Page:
Witches, zombies and ghouls gathered at the DoubleTree Hotel this weekend. They brought tricks – head to foot in frightful finery, makeup that oozed and a passion for all things horror – as well as treats all in support for families facing costly illnesses.
Scares That Care hosted its first convention in Williamsburg, which started Friday with film screenings, chances to meet celebrities, costume contests, vendors and more.
The nonprofit organization was conceived by Joe Ripple, a retired police detective who saw firsthand the anguish of childhood illness when his partner’s daughter was diagnosed with an inoperable brain tumor. She died at age 4.
Ripple was working soon after as security at a horror convention when he was struck by the idea to combine such a festival with a charity to provide for families in need. He said the frightening physique is not indicative of the horror community’s inner character.
“I got to see how kind and generous horror fans really are,” he said.
Scares That Care began visiting other established horror conventions in 2006, spreading its mission, and obtained official 501(c)(3) status in 2011. The organization has given away more than $65,000 to families and organizations since its start.
Ripple said having its own convention was a natural progression of the charity, and through Lisa Pacheco, the Greater Williamsburg Chamber and Tourism Alliance’s director of conference sales and sports – who is also one of Scares That Cares’ 88 state representatives – he began eyeing Williamsburg.
“We absolutely fell in love with the place,” Ripple said.
In addition to the spacious layout at the DoubleTree Hotel, the Historic Triangle offered a wide range of activities outside of the convention. Pointing to Busch Gardens, Water Country USA and Colonial Williamsburg, Ripple hoped guests will bring their children for the spooky festival.
Karen Novak, on Scares That Care’s Board of Directors, said Saturday the number of guests to the convention met the expected 3,000 visitor mark. While fighting with flight delays and celebrities schedules, she was impressed by the friendliness of all involved.
Liz Gray traveled from Annapolis, Md., with her young daughter for the convention, not bothered at the idea of bringing her child to a horror event. Gray said nothing at the festival was “too horrifying,” or as disturbing as the horror films themselves.
While her daughter’s favorite part of the experience was having her face painted, Gray was impressed by the mission of the event.
“The idea that this is a nonprofit horror convention is really what brought me down here,” she said, adding that other similar events can get expensive.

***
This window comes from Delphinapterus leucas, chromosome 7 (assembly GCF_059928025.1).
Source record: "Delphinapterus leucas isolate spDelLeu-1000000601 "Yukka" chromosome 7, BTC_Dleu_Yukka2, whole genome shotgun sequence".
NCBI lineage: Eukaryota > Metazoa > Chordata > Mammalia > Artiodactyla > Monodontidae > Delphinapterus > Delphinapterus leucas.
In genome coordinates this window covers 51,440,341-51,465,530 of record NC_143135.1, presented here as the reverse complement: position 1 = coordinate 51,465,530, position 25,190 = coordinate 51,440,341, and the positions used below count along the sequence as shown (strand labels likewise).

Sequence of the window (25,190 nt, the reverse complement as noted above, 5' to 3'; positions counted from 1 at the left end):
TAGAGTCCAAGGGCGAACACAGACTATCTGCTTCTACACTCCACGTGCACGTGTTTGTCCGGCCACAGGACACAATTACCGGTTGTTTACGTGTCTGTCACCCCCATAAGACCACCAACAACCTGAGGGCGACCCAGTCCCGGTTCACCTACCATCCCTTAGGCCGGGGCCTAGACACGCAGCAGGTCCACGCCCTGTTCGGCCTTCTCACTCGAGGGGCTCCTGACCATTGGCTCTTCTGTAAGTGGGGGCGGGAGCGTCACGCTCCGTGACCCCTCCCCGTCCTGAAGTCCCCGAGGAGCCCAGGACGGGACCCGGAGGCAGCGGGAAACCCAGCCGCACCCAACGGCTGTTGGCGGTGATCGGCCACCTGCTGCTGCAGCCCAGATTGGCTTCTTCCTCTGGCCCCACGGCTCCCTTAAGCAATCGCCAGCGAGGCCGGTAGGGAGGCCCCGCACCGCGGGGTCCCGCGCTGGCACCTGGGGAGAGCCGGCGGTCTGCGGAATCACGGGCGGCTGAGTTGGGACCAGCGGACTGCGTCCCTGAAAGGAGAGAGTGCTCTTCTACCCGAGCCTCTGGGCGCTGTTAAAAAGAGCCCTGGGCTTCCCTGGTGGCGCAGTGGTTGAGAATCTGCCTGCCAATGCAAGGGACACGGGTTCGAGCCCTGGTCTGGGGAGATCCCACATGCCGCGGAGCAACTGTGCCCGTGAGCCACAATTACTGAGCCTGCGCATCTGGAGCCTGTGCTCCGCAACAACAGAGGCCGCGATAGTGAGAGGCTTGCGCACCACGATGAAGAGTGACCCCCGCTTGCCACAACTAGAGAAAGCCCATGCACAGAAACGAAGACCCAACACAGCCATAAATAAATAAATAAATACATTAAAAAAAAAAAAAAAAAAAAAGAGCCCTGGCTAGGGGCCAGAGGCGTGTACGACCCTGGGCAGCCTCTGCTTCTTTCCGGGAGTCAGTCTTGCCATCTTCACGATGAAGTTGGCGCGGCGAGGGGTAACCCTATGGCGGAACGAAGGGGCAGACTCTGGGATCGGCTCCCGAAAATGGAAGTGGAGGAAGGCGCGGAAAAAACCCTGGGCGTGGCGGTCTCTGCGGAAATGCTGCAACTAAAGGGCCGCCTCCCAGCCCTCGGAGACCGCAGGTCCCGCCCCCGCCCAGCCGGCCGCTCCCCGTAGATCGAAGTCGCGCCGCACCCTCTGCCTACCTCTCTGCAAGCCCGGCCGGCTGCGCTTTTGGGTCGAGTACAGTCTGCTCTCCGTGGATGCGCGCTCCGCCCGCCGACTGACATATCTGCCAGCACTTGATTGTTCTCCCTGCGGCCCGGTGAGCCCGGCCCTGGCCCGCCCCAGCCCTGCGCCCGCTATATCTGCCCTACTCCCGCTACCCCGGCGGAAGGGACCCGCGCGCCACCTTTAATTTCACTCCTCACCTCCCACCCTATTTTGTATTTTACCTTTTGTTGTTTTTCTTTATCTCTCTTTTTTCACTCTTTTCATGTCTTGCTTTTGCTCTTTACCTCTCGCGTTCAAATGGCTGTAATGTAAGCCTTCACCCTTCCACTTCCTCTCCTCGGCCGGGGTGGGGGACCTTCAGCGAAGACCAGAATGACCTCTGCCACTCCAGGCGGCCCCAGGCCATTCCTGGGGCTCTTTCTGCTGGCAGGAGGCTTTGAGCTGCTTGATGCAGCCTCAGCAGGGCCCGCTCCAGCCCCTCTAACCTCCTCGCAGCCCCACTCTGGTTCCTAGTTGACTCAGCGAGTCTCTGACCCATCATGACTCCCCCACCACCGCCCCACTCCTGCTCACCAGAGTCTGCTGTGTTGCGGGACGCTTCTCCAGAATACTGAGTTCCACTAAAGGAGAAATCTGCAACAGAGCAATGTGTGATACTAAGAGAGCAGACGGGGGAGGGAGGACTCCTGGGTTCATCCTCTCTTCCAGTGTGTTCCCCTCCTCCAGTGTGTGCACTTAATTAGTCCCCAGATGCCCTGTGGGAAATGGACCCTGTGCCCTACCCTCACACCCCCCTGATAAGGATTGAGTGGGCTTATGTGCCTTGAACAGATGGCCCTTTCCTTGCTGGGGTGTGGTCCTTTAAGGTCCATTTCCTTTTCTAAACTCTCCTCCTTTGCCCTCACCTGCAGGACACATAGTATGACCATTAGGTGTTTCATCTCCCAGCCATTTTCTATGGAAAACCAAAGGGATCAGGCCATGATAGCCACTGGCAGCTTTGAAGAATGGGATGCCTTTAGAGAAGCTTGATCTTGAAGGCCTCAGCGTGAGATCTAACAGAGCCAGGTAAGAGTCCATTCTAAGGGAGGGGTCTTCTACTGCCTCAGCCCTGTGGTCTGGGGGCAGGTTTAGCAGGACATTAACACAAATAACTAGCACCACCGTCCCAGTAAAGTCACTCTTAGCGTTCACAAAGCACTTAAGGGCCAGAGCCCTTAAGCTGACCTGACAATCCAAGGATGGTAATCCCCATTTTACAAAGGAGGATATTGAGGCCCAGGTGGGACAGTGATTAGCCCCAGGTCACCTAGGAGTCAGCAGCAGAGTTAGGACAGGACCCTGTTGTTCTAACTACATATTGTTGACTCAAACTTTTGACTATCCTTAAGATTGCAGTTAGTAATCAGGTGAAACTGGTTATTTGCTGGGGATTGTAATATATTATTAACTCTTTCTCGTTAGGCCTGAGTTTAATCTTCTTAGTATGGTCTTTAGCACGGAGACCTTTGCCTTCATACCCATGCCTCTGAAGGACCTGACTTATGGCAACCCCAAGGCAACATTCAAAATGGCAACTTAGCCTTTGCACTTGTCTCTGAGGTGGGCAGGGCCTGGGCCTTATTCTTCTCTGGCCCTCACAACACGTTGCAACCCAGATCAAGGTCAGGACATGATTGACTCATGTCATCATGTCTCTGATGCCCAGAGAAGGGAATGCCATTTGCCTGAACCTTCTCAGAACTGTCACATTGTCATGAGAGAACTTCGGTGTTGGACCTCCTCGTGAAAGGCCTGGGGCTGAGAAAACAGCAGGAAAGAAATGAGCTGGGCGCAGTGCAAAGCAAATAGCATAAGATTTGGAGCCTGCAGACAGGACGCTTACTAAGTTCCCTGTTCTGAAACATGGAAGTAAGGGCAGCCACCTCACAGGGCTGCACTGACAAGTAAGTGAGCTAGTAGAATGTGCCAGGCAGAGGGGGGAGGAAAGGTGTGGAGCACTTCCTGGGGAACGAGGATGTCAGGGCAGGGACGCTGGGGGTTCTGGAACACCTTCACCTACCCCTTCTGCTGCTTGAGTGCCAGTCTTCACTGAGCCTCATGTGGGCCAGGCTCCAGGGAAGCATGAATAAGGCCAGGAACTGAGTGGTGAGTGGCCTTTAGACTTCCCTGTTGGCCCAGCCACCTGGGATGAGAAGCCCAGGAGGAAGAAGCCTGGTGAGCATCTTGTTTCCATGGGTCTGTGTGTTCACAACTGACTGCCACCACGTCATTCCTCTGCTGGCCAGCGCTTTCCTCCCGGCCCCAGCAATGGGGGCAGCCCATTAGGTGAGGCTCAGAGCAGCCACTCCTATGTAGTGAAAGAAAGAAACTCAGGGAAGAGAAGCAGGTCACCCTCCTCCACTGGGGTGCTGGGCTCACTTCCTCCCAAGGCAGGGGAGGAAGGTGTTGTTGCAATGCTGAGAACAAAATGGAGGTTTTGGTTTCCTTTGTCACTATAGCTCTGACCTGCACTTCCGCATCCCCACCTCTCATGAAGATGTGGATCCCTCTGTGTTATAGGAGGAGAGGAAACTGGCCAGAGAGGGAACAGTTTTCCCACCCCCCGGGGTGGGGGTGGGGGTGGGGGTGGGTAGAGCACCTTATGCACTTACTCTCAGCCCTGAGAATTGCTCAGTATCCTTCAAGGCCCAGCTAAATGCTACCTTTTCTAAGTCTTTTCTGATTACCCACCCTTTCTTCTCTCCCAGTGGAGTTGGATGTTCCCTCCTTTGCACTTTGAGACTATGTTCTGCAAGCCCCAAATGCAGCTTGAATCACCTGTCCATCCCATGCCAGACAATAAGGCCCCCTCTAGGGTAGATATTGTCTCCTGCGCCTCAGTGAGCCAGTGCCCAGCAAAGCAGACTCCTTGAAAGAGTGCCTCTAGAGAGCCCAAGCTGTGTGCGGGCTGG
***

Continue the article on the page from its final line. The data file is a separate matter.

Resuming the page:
Scares That Care funds grants to offset the financial burden of childhood illness, burns and breast cancer, but this first convention also collected funds to go to local organizations FISH and the Heritage Humane Society. Pacheco chose those two as causes that many locals know, support and serve a broad range of needs in the area.
“Because Williamsburg has welcomed us, we want to give back to them a little bit as well,” Ripple said.
The word about Scares That Care’s mission has reached beyond convention-goers to the celebrities, as well. Ripple said many actors from movies across the years reached out to the organization to participate in this weekend’s conventions.
It was William Atherton, who played Walter Peck in the movie “Ghostbusters,” who brought fan Michael Kermabon to Scares That Care.
“I wanted to have him autograph my proton pack and get a photo,” Kermabon said.
The Chesapeake resident has attended similar conventions, including sci-fi events, and heard about this one through Facebook.
Kermabon tapped into the horror community that converses online and frequently convenes in person at various events and festivals across the country. After virtually connecting with other horror convention fans over the Internet, Gray met many of them in the flesh Friday night.
With the nationwide convention schedule in mind, Ripple planned Scares That Care for a summer, which he said is typically a lull for events.
Williamsburg resident Alice Crowell has traveled for conventions and was happy to see one close to home, attending with her family. Her daughter was participating as a model in the “Make-Up Wars” professional-level competition Saturday afternoon.
Apryl Crowell’s transformation included staples on her forehead, skin missing from her lower face and screws jutting out of her shoulder. The effect was created with silicone layers built up around the hardware.
Matt Angus, who has been doing special effects make-up since the age of 16, won the make-up competition with his work creating a witch whose body was deteriorating after absorbing sickness from children. He created eerie folds, which almost entirely concealed the models’ eyes, using a cast of her face and building clay on top of it.
Elsewhere at the convention, guests bid on silent auction memorabilia, heard from their favorite horror authors, and accrued signatures from some of the convention’s lineup of actors.
Crowell’s husband was looking forward to meeting celebrities. She enjoys reuniting with a community of their “horror friends,” but it was not the scares that brought her to the event.
“I’m not a horror fan,” she said. “I support the family, but I still have a good time.”
That enjoyment is Ripple’s ultimate goal: While he wants the convention to raise money, he wants guests to have fun and not feel like they are being berated for a handout.
“If people don’t come and have a good time, they’re not going to come back,” he said.
If the convention is a success and the hotel staff continues to be as welcoming, Ripple said he will plan to keep the event in Williamsburg. A Scares That Care weekend is already penciled in for next year.
To learn more, visit the Scares That Care website.